“With the way it works and all the TV timeouts and different things, you can get through it and it’s not as big of a factor as it seems to be,” Lucas said of fatigue. “I think more than anything would be the foul trouble and trying to make sure you stay out of foul trouble.”
Self elected to play some zone defense against WVU to protect his players and limit the physical toll tough defense takes. He may do that again in this one but, if he does, he expects to see a much better effort in the zone.
“Zones are pretty good if you're active in them,” Self said. “But we weren't as active. Our hands weren't high. We weren't flying around like a good zone team would do.”
KU’s top trio vs. Kentucky’s top trio
In a showdown between stellar backcourts, it’s the talent and experience of Kansas’ veteran group led by Mason and Devonte’ Graham, and backed by freshman Jackson, against the youth and excitement of Kentucky’s Malik Monk, De’Aaron Fox and Isaiah Briscoe.
All six players have enjoyed big time roles in college basketball and been a part of some huge games and great moments. And while there will be other factors that determine which team comes out on top, it’s safe to say that whichever trio plays better in the backcourt will be the one that gives its team a terrific chance of winning.
“I think it’s a great match-up and it’s for different reasons,” said Self. “With Briscoe, who I think sometimes doesn’t get the attention that he deserves, he’s a terrific guard that I know opponents that have played against him know how good he is. But with the two little guys out front, even though Monk and Fox aren’t exactly little, going against Mason and Graham, you’ve got the prototypical experience against youth. The youth is lottery-pick talent, without question, that have shown that they can play at the very highest level, and certainly play at a level that is better on certain days than anybody else in the country has played. Then you got some guys on our side that are pretty consistent and tough, and solid, and have been through a lot of wars together. I think it makes for a great match-up. I think there are other match-ups that will be key, but I think most eyes will be on those four guys.”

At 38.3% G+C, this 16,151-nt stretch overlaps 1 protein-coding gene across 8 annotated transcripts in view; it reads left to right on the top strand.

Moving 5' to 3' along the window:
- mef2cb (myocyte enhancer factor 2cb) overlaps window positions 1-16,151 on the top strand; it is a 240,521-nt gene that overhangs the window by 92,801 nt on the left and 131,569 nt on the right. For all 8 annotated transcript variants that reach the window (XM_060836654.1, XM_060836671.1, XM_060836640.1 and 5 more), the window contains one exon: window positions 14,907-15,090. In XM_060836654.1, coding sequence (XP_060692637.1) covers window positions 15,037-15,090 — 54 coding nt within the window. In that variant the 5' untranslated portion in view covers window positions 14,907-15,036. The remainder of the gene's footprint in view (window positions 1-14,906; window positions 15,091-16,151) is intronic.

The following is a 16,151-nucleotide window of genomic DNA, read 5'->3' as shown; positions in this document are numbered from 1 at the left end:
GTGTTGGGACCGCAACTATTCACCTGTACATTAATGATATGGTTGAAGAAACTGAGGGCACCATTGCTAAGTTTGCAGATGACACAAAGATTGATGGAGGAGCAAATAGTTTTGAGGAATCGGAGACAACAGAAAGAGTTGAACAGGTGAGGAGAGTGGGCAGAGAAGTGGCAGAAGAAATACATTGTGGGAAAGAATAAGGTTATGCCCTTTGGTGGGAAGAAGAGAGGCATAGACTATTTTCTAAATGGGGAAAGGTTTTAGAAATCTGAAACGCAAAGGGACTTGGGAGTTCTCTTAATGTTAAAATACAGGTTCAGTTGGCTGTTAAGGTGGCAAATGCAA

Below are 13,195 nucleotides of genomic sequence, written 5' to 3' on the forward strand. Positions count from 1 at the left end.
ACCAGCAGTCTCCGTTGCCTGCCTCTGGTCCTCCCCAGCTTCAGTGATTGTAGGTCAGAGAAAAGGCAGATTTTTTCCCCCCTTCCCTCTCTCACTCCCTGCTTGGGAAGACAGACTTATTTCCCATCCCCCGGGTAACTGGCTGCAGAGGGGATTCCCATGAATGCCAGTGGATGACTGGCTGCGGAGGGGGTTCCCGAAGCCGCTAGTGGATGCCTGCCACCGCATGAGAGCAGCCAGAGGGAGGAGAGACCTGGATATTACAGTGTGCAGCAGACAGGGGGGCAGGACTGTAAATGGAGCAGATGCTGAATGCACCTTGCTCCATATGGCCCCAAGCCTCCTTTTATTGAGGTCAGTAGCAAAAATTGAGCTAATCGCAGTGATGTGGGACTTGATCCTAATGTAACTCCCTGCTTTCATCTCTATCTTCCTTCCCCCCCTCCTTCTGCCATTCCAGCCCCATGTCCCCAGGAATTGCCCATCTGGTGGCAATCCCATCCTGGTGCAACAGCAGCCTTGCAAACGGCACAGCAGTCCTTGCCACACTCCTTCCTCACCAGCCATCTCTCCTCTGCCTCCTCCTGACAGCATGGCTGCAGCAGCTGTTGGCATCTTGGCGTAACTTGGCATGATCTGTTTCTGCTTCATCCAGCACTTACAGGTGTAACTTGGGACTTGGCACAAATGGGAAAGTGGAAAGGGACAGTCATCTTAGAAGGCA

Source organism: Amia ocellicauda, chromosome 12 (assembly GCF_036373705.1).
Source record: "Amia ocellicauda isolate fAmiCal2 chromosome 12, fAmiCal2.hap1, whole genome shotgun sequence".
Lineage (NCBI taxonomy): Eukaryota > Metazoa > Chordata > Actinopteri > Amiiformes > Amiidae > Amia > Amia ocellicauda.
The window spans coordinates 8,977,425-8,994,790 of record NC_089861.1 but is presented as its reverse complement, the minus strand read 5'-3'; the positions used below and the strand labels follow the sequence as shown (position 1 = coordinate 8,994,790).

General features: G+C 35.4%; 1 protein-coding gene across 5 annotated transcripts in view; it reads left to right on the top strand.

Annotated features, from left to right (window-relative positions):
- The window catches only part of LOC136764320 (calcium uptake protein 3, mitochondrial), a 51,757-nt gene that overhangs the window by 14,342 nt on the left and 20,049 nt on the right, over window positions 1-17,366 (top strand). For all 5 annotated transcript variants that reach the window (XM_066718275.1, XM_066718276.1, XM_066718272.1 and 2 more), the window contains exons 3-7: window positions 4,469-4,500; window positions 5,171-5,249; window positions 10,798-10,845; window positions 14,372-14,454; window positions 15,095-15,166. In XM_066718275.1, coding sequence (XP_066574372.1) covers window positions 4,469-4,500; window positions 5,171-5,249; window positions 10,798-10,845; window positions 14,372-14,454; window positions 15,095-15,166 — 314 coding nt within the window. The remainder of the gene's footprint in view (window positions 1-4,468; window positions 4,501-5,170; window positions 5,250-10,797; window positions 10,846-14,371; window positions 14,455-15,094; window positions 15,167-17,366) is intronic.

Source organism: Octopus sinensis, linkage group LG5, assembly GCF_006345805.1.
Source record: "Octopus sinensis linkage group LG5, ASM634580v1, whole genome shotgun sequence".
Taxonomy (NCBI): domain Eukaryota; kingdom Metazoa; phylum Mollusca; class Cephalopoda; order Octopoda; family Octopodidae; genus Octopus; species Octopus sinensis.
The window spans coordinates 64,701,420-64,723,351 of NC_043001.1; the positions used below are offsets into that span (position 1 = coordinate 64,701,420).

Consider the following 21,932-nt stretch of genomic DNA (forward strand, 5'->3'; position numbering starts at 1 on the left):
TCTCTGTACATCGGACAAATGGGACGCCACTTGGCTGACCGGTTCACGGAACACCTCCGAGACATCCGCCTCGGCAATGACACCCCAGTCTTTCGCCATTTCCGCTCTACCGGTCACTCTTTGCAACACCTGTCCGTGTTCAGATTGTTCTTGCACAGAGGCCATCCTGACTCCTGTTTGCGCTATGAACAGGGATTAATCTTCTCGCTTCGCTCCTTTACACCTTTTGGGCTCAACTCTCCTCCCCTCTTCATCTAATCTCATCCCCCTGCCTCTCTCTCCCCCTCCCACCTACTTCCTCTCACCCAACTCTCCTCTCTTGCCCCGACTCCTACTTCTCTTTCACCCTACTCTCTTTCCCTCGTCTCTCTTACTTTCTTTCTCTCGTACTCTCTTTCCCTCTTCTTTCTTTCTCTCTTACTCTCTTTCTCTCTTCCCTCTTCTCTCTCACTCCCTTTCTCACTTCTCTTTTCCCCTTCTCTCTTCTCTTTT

It’s been a rough week for the Kansas men’s basketball team and the Jayhawks’ reward for getting through it is a trip to Kentucky to take on the No. 4 team in the country, which is loaded, as usual, with NBA talent.
Oh, and the Jayhawks will have to do it with a six-man rotation and seldom-used forwards Mitch Lightfoot and Dwight Coleby operating as the seventh and eighth men.
Their importance figures to be directly related to how well the starting five stays out of foul trouble, especially senior forward Lucas.
Given the off-the-court issues dominating this program throughout the week, the general perception is that Kansas is a wounded animal. And, in some ways, that is accurate. But when the ball goes up and the game tips off, the Jayhawks will roll out just as much talent and even more experience than the Wildcats and the pride of players like Mason, Graham and Lucas and the competitive fire of those three along with Jackson and Sviatoslav Mykhailiuk will go a long way toward keeping this game competitive and interesting.
Regardless of the off-the-court circumstances, any time Kansas and Kentucky get together, things are bound to be interesting. Scouts will be in the building, ESPN’s College GameDay will be broadcasting live and talk of each team’s seeding and postseason chances will be at the forefront of many minds.
And then there are the fan bases, which both figure to be well represented inside Rupp Arena.
No. 2 Kansas
G – Frank Mason III, 5-11, 190, Sr.
G – Devonte’ Graham, 6-2, 185, Jr.
G – Josh Jackson, 6-8, 207, Fr.
G – Sviatoslav Mykhailiuk, 6-8, 205, Jr.
F – Landen Lucas, 6-10, 250, Sr.
No. 4 Kentucky
G – De’Aaron Fox, 6-3, 187, Fr.
G – Malik Monk, 6-3, 200, Fr.
G – Isaiah Briscoe, 6-3, 210, Soph.
F – Wenyen Gabriel, 6-9, 213, Fr.
F – Bam Adebayo, 6-10, 260, Fr.